Oswald Spengler, a German school teacher, in his book “The Decline of the West”-1918, pointed out that the fate of civilisations was a matter of “destiny”. Each civilisation is like a biological organism and has a similar life-cycle; birth, maturity old age and death. After making a study of eight major civilisations, including the West, he said that the modern Western Society is in the last stage, i.
e. old age. He concluded that the Western Societies were entering a period of decay – as evidenced by wars, conflicts, and social breakdown that heralded their doom. This theory is almost out of fashion today. His idea of ‘destiny’ is hardly an adequate explanation of social change. His biological analogy is also too unrealistic and his work is too mystical and speculative. (b) Toynbee: ‘Challenge and Response’: Arnold Toynbee, a British historian with enough sociological insight has offered a somewhat more promising a theory of social change. His famous book “A Study of History”-1946, a multivolume work, draws on materials from 24 civilisations.
The key—concepts in Toynbee’s theory are those of “challenge and response”. “Every society faces challenges-at first, challenges posed by the environment; later challenges from internal and external enemies. The nature of the responses determines the society’s fate. The achievements of a civilisation consist of its successful responses to challenges; if it cannot mount an effective response, it dies”.
-(Ian Robertson). Toynbee’s views are more optimistic than those of Spengler’s, for he does not believe that all civilisations will inevitably decay. He has pointed out that history is a series of cycles of decay and growth.
But each new civilisation is able to learn from the mistakes and tomorrow from cultures of others. It is, therefore, possible for each new cycle to offer higher levels of achievement. Still he has not explained why some societies are able to offer effective responses to their challenges while others do not, or why a society should overcome one challenge but become a victim of another. (c) Sorokin: ‘Sensate’ and ‘Ideational’ Culture: The Russian-American sociologist, Pitirim A Sorokin, in his book “Social and Culture Dynamics”-1938, has offered another explanation of social change.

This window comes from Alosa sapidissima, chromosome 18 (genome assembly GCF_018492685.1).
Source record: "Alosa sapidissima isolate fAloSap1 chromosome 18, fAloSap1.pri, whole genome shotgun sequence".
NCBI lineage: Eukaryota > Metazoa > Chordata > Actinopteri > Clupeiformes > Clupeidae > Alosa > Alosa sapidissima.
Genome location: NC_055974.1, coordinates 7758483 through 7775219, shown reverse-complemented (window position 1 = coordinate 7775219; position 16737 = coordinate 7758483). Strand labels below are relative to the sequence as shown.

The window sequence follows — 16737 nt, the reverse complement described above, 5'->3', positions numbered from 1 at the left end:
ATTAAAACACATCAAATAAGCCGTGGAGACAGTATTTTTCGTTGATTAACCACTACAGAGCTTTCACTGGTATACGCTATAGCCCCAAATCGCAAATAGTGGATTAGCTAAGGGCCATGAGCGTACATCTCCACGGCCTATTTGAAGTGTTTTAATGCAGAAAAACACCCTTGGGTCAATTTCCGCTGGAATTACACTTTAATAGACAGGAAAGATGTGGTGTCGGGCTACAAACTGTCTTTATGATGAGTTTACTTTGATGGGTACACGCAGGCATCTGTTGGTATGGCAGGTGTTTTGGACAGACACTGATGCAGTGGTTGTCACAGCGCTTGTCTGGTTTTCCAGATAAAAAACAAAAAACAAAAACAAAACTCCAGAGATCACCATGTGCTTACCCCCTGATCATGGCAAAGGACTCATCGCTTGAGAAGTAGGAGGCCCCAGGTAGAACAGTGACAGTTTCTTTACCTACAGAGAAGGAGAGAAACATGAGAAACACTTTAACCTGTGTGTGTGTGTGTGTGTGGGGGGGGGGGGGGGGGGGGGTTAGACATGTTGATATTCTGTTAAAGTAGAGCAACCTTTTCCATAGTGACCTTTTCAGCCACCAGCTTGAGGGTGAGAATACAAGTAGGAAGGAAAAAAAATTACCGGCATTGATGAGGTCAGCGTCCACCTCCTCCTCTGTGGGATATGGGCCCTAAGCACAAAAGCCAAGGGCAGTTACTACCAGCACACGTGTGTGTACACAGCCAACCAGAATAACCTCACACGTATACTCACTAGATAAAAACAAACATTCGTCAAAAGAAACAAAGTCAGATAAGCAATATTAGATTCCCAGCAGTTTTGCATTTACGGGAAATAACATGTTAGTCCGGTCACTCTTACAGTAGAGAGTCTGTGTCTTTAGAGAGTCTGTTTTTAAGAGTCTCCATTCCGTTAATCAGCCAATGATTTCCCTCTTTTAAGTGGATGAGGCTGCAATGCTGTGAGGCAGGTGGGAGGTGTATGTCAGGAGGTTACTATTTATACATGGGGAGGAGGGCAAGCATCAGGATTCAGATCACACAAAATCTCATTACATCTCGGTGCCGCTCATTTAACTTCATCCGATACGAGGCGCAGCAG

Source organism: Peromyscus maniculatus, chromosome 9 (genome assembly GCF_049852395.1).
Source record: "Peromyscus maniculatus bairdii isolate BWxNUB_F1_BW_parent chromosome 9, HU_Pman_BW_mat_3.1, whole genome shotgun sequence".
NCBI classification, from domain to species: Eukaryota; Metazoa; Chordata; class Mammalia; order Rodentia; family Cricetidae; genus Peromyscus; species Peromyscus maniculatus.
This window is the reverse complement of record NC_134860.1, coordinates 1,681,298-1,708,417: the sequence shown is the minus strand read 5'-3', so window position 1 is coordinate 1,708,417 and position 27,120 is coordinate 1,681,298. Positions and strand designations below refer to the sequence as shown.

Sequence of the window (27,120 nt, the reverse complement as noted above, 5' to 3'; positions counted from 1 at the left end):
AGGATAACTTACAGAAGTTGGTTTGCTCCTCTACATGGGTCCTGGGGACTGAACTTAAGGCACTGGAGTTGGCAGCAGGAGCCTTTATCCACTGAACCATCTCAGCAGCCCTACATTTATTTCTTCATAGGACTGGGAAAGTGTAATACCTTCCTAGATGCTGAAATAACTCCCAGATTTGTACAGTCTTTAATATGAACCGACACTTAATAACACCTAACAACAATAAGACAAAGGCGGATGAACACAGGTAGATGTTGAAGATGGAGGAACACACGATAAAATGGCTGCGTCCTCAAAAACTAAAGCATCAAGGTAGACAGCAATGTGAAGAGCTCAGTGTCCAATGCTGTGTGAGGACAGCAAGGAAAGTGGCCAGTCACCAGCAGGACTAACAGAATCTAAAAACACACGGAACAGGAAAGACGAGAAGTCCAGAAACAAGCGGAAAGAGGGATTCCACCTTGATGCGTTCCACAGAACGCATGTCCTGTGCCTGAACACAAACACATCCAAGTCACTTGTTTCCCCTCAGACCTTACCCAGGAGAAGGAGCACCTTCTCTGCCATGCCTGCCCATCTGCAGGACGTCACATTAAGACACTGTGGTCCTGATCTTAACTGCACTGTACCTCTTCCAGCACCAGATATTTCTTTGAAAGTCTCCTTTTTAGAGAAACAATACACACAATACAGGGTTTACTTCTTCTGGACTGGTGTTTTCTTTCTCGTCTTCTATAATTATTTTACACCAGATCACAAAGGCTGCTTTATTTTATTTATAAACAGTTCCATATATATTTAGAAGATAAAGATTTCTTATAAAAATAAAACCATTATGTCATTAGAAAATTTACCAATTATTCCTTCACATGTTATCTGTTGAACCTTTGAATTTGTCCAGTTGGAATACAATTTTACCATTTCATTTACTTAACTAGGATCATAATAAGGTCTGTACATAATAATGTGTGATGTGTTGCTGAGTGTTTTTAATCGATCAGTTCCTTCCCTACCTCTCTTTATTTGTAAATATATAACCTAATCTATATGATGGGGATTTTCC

His work has had a more lasting impact on sociological thinking. Instead of viewing civilisations into terms of development and decline he proposed that they alternate or fluctuate between two cultural extremes: The “sensate” and the “ideational’. The sensate culture stresses those things which can be perceived directly by the senses. It is practical, hedonistic, sensual, and materialistic. Ideational Culture emphasises those things which can be perceived only by the mind. It is abstract, religious, concerned with faith and ultimate truth. It is the opposite of the sensate culture.
Both represent ‘pure’ types of culture. Hence no society ever fully conforms to either type. Without mentioning the causes, he said that as the culture of a society develops towards one pure type, it is countered by the opposing cultural force. Cultural development is then reversed moving towards the opposite type of culture. In brief, too much emphasis on one type of culture leads to a reaction towards the other. “Societies contain both these impulses in varying degrees and the tension between them creates long-term instability”.
Between these types, of course, there lies 9 third type ‘ideastic’ cultures. This is a happy and a desirable blend of the other two, but no society ever seems to have achieved it as a stable condition. Sorokin’s theory has not been accepted by the sociologists for it portrays his prejudices and probably his disgust with the modern society.
His concepts of ‘sensate’ and ‘ideational’ are purely subjective. His theory is in a way speculative and descriptive. It does not provide an explanation as to why social change should take this form. Thus, the cyclical theories, in general are not satisfactory.